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Thursday, June 27, 2019

Lost Cards: 1985-86 OPC Ken Solheim

  Ken Solheim had a unremarkable NHL career, 39pts in 135 carers over 5 NHL seasons.  What I found remarkable were a pair of trade the Minnesota North Stars and Detroit Red Wings made involving Solheim.
  Solhiem was drafted in 1980 by the Chicago Black Hawks in the second round, 30th overall.  The 1980-81 season was a busy one for Ken.  He spent the majority of the season in the WHL with the Medicine Hat Tigers.  Ken led the WHL with 68 goals and was selected as a 1st team All-Star.  He made his NHL debut a memorable one as he scored against Pete Peeters of the Philadelphia Flyers, on December 10th.  Ken played five games before being returned to the WHL.  The Hawks would trade Solheim to the Minnesota North Stars before the turn of the calendar.  Solheim would notch points in his first three games with the North Stars before being sent down after playing 5 games with the club.  After the Medicine Hat Tigers were eliminated from the WHL play-offs, Ken would make two appearances for the North Stars during their Stanley Cup run.  He scored in his first playoff game on Don Edwards of the Buffalo Sabres, and also played in Game One of the Stanley Cup finals against the eventual champions, the New York Islanders.
  Ken was unable to build on his rookie season.  He scored 9 points in 29 games with the North Stars, and spent the majority of the 1981-82 season in the minors.  In the 1982-83 season, Ken scored 6 points in his first nine games, and then proceeded pointless for the rest of the NHL season.  His lack of scoring earned Ken a demotion to the minors and a trade to the Detroit Red Wings for future considerations.  Ken failed to net a point in his last 16 games as a North Star and in his 10 games as a Red Wing to close out the season.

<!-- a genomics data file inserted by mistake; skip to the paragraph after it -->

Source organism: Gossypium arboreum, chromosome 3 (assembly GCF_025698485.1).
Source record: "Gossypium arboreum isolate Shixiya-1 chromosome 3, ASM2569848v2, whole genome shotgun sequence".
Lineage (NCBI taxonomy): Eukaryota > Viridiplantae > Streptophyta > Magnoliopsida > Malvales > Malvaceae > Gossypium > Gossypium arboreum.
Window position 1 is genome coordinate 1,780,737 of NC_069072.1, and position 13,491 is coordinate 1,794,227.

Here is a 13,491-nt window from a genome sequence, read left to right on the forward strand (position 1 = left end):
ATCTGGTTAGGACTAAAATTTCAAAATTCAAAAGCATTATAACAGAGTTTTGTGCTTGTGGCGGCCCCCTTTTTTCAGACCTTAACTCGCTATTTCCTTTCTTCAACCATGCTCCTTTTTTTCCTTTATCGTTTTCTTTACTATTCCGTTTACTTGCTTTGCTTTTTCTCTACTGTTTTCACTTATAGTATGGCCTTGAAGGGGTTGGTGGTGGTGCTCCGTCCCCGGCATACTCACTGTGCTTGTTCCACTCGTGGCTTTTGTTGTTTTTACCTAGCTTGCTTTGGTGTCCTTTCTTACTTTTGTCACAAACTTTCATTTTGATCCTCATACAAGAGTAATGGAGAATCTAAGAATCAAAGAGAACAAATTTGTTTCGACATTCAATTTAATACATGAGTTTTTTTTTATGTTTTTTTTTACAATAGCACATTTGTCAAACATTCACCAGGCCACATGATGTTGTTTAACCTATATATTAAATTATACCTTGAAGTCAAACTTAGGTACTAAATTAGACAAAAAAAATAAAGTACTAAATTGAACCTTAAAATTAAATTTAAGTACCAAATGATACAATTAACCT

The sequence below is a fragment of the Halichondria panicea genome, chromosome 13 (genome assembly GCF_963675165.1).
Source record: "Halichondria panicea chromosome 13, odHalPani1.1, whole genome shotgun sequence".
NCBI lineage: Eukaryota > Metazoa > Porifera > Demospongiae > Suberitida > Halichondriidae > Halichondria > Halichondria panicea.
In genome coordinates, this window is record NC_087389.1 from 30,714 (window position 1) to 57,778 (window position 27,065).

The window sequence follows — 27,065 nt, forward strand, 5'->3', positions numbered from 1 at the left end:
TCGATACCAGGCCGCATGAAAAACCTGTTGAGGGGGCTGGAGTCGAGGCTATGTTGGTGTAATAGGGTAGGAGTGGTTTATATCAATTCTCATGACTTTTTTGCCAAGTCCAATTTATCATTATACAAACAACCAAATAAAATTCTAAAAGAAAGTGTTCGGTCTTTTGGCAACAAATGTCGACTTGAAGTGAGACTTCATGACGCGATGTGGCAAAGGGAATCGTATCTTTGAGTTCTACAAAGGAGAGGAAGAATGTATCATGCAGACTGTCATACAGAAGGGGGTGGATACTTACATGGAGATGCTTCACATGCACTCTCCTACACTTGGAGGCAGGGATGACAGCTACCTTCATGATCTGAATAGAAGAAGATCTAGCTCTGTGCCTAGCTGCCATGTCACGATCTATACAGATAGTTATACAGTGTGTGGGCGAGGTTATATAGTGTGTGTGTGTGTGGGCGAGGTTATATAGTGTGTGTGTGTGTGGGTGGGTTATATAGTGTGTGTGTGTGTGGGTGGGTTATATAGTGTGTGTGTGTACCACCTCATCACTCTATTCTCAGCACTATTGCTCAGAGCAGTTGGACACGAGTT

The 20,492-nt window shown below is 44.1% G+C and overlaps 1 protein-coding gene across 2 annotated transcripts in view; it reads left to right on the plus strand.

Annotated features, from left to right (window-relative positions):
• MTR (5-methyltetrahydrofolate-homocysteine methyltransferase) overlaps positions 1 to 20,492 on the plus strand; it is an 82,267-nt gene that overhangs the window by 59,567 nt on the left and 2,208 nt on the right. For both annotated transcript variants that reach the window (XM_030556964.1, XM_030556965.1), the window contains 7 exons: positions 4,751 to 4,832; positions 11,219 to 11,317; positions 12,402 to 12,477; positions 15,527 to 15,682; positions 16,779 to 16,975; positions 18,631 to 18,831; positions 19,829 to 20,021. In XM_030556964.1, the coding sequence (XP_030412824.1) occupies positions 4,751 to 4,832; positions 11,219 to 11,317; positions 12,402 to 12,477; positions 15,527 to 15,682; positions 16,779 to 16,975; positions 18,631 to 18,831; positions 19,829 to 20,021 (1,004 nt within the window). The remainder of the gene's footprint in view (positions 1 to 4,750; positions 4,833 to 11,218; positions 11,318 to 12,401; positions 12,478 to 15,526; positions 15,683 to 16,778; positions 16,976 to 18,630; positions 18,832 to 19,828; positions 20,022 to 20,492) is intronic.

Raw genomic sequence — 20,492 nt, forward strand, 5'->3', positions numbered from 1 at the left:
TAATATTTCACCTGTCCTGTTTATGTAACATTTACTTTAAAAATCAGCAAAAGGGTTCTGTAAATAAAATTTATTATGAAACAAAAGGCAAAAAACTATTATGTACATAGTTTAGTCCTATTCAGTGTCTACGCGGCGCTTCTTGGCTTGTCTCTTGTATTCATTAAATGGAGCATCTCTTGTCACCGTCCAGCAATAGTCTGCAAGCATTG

Solheim was cut from the Red Wings roster during training camp and spent the 1983-84 season with the Adirondack Red Wings of the AHL.   Ken failed to impress the Red Wings during the 1984 training camp, and he was traded back to the Minnesota North Stars for future considerations.  In both deals between the North Stars and Red Wings, the future consideration were never fulfilled.  He was affectively traded as the future considerations from the original deal.  Solheim for Solheim.
  Solheim was able to make the North Stars roster for the 1984-85 season and set career highs across the board, including games played, 55, goals, 8, and points 18, but again had trouble sticking in the NHL and finished the season in the AHL.
  A free agent in the 1985 offseason, Solheim was signed by the Edmonton Oilers.  Solheim only played six games for the Oilers, but was part of NHL history.  Solheim scored the second goal of the game versus the Quebec Nordiques on February 14, 1986.  The goal was assisted by Wayne Gretzky.  The Oilers scored 8 goals that night, Gretzky assisted on seven of them, tying a NHL record.  The only goal Gretzky did not assist on was, a shorthanded goal by Mark Napier, while Gretzky was in the penalty box.
  Solheim would retire by the 1986-87 season.  He finished his career with 39 points in 135 games.  Solheim received a card in the 1983-84 OPC set.  A rather confusing card.  OPC hideously airbrushed Solheim into a Red Wings jersey, but added a "Now with Minnesota" and showed Solheim as a North Star.  Solheim was still technically a Red Wing during the 1983-84 season.
  So I gave Ken Solheim a OPC proper card.  The best picture I could find was of Solheim obstructing Rod Langway of the Washington Capitals from a preseason game.  So the 1985-86 OPC set becomes the logical choice, although it is not a rookie card.

1985-86 OPC #272 Ken Solheim

1985-86 OPC #272 Ken Solheim

Tuesday, June 25, 2019

Baseball: 1986 NL Stars

  I previously showed off the 1986 American League Stars, now it was time to move onto the senior circuit and showcase the stars of the National League.

Carter led the World Series Champ Mets with 105 RBI.
Davis was a runner-up to Carter for the Silver Slugger at Catcher.